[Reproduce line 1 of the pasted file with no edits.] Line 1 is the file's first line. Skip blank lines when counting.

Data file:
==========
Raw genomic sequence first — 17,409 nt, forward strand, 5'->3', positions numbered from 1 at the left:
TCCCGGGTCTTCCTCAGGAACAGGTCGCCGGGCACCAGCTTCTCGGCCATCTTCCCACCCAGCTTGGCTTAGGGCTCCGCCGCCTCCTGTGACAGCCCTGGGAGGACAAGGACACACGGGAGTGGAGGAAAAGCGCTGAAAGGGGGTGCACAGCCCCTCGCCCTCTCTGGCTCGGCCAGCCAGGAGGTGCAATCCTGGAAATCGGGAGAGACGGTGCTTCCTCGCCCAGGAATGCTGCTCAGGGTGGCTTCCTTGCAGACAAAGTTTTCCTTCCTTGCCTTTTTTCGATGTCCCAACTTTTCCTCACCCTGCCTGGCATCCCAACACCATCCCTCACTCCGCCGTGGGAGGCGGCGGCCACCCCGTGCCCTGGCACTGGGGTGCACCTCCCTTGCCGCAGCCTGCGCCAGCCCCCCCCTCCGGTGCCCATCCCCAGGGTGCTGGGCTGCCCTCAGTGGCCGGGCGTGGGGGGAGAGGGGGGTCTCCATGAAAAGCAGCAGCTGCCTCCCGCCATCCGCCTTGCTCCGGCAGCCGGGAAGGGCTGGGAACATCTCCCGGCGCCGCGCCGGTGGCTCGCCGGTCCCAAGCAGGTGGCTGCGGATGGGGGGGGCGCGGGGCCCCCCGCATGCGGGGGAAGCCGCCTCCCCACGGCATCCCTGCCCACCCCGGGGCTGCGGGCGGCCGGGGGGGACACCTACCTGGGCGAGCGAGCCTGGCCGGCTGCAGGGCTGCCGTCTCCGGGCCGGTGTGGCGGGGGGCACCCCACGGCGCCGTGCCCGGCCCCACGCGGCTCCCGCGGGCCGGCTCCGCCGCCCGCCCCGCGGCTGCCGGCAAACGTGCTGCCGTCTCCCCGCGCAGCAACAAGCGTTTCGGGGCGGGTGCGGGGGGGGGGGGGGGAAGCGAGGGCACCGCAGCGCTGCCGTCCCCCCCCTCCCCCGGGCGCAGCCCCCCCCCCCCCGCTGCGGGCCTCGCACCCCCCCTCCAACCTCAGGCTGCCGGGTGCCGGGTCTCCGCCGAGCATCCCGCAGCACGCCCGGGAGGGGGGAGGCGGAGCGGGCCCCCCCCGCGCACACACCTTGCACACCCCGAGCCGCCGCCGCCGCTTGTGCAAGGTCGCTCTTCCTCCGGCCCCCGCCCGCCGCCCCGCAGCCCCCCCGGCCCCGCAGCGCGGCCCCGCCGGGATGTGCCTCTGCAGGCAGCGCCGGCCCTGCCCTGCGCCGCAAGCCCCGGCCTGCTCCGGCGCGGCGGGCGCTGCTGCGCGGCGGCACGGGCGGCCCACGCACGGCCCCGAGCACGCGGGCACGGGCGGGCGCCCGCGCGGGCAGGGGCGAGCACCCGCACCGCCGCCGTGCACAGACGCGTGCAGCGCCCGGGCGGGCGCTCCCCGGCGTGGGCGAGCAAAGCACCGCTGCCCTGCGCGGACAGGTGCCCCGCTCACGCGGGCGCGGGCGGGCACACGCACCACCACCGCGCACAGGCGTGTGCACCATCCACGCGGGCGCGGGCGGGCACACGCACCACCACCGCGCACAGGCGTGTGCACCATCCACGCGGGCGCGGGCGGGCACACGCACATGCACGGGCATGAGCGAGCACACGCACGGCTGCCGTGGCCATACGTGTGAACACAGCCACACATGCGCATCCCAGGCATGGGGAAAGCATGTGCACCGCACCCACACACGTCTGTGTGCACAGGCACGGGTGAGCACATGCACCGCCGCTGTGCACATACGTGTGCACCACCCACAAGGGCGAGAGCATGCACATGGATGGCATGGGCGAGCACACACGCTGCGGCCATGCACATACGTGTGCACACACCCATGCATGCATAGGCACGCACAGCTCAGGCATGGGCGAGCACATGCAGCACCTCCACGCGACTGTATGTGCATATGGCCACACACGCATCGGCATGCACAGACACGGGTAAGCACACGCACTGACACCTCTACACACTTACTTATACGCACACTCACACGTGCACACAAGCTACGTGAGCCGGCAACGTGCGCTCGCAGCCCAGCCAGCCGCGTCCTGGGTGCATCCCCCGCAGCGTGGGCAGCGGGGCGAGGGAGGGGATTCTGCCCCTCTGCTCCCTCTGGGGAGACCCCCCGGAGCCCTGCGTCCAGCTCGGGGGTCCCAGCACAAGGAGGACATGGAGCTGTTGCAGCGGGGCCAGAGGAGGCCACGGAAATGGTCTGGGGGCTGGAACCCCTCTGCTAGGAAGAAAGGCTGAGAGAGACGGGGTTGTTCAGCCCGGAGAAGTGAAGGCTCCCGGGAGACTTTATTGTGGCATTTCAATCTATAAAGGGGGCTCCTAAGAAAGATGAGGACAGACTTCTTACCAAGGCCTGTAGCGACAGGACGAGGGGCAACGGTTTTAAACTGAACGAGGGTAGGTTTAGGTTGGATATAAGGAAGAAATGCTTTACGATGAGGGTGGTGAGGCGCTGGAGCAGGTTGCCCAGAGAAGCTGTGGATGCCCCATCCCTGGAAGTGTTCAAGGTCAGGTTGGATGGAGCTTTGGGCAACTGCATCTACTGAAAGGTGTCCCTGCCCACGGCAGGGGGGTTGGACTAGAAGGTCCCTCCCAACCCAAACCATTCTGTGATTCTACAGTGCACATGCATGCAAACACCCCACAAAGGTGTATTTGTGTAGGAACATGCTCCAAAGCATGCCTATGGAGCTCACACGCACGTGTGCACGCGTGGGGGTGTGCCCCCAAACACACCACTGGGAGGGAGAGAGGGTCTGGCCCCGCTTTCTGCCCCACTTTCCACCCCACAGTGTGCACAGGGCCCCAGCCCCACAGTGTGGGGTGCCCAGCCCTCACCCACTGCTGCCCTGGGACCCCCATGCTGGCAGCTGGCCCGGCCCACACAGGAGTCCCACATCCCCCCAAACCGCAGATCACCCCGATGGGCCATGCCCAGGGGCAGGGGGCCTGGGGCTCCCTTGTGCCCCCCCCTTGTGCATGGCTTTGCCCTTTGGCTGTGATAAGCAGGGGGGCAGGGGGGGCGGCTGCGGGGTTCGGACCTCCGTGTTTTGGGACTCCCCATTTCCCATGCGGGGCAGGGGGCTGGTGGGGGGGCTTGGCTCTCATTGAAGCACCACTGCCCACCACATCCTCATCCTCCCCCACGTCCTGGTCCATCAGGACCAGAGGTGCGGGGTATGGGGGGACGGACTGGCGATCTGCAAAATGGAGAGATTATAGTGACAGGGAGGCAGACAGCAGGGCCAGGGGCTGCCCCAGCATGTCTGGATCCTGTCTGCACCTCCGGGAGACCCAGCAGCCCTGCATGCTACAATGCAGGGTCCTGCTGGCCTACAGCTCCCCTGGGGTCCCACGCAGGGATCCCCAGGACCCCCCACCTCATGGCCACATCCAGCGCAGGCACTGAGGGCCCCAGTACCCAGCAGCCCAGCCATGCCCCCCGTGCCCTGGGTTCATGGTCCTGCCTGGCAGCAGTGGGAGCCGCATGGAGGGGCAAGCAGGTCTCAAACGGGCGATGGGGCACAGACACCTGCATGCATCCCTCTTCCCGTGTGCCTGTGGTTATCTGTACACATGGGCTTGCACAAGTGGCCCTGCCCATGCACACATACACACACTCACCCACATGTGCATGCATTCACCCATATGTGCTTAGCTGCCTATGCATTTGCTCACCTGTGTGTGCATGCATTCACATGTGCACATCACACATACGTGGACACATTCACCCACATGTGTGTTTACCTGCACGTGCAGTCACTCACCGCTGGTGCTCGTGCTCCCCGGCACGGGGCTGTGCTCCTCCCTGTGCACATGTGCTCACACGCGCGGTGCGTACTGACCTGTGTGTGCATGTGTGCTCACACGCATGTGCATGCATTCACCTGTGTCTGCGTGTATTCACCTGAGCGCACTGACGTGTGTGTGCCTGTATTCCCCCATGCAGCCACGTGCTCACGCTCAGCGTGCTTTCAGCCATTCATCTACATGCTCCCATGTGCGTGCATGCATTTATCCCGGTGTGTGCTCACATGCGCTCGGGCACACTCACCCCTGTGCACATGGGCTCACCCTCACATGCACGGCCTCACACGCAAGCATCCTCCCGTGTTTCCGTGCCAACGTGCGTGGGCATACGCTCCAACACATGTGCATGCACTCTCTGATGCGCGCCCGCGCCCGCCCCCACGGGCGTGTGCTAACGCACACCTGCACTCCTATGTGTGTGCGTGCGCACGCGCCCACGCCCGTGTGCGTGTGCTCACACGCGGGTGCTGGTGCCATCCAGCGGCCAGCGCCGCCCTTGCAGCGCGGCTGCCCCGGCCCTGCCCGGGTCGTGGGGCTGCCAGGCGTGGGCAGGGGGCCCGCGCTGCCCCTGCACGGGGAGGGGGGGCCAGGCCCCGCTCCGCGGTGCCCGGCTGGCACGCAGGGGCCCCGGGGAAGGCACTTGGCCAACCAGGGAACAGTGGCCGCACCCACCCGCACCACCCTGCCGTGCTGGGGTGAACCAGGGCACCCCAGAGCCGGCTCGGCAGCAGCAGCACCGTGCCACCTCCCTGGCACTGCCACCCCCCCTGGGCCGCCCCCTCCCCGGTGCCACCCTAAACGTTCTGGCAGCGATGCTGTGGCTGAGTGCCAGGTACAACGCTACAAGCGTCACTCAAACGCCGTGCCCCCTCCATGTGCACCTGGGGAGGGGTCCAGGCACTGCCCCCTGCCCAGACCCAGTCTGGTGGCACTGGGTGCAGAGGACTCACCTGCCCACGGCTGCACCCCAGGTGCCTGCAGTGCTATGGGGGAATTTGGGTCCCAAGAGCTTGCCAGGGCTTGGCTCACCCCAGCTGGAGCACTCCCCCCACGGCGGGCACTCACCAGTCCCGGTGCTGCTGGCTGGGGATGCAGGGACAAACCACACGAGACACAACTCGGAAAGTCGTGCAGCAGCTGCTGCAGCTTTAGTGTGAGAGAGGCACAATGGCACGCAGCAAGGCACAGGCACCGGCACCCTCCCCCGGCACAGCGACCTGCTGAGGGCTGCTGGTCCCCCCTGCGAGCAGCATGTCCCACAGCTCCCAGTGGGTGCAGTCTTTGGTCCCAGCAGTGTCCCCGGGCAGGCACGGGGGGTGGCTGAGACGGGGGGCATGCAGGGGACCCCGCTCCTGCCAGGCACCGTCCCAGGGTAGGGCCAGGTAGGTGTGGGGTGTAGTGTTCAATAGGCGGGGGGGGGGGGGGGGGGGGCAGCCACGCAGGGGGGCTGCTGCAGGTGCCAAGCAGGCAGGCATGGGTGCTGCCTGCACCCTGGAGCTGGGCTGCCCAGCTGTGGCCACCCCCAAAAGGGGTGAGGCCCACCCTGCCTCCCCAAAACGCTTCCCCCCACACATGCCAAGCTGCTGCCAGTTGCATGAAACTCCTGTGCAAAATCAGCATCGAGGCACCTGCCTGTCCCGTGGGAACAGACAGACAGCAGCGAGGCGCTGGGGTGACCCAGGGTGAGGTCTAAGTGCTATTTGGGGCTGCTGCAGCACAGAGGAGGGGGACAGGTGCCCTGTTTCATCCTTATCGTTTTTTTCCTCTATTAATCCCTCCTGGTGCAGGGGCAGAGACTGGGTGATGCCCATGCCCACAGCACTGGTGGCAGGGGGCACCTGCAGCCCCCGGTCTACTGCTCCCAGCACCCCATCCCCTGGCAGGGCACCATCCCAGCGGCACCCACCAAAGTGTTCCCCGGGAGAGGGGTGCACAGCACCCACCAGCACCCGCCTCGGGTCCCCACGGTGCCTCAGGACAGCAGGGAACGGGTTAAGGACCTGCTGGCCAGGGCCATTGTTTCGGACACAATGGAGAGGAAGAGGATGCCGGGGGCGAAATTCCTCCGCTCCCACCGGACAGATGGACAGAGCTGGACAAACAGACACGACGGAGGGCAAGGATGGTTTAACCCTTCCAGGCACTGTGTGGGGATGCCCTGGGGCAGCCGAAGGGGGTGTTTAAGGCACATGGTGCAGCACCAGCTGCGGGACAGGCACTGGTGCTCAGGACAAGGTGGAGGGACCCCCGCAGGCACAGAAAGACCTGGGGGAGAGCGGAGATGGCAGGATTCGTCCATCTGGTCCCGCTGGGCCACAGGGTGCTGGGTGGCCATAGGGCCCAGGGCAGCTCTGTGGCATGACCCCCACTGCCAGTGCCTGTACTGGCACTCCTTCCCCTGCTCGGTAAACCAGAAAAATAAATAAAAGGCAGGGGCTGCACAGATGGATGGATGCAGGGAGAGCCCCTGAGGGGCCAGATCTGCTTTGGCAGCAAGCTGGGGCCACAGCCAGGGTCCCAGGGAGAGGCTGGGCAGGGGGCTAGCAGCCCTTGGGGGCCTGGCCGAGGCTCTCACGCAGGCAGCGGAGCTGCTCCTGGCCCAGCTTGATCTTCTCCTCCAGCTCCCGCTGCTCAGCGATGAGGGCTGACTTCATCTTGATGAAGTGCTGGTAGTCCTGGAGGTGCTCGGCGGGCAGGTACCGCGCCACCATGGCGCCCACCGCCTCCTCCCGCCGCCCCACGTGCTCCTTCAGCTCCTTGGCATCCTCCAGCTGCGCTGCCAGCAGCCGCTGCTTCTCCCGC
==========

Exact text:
Raw genomic sequence first — 17,409 nt, forward strand, 5'->3', positions numbered from 1 at the left: